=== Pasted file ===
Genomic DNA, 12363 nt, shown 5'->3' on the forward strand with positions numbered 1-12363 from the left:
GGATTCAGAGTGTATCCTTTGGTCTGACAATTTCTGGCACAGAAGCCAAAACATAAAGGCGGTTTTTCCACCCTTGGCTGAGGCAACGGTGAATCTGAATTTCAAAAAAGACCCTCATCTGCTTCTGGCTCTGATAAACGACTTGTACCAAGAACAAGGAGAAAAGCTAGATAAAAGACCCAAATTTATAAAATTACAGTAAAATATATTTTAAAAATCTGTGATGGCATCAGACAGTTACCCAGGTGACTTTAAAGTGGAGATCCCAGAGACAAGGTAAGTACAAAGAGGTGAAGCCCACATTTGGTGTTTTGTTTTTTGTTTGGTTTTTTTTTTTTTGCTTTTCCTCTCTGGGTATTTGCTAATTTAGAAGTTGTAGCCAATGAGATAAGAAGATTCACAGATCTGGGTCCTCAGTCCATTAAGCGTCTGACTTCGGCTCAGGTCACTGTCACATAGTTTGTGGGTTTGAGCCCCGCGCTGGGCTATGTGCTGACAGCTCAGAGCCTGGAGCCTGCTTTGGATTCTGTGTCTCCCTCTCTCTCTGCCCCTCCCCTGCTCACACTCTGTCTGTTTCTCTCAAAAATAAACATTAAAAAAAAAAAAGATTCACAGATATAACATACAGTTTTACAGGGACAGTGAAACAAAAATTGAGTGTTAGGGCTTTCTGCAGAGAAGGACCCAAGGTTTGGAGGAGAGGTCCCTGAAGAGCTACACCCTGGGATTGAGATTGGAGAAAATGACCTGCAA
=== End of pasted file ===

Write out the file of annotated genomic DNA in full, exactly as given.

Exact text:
Genomic DNA, 12363 nt, shown 5'->3' on the forward strand with positions numbered 1-12363 from the left:
GGATTCAGAGTGTATCCTTTGGTCTGACAATTTCTGGCACAGAAGCCAAAACATAAAGGCGGTTTTTCCACCCTTGGCTGAGGCAACGGTGAATCTGAATTTCAAAAAAGACCCTCATCTGCTTCTGGCTCTGATAAACGACTTGTACCAAGAACAAGGAGAAAAGCTAGATAAAAGACCCAAATTTATAAAATTACAGTAAAATATATTTTAAAAATCTGTGATGGCATCAGACAGTTACCCAGGTGACTTTAAAGTGGAGATCCCAGAGACAAGGTAAGTACAAAGAGGTGAAGCCCACATTTGGTGTTTTGTTTTTTGTTTGGTTTTTTTTTTTTTGCTTTTCCTCTCTGGGTATTTGCTAATTTAGAAGTTGTAGCCAATGAGATAAGAAGATTCACAGATCTGGGTCCTCAGTCCATTAAGCGTCTGACTTCGGCTCAGGTCACTGTCACATAGTTTGTGGGTTTGAGCCCCGCGCTGGGCTATGTGCTGACAGCTCAGAGCCTGGAGCCTGCTTTGGATTCTGTGTCTCCCTCTCTCTCTGCCCCTCCCCTGCTCACACTCTGTCTGTTTCTCTCAAAAATAAACATTAAAAAAAAAAAAGATTCACAGATATAACATACAGTTTTACAGGGACAGTGAAACAAAAATTGAGTGTTAGGGCTTTCTGCAGAGAAGGACCCAAGGTTTGGAGGAGAGGTCCCTGAAGAGCTACACCCTGGGATTGAGATTGGAGAAAATGACCTGCAA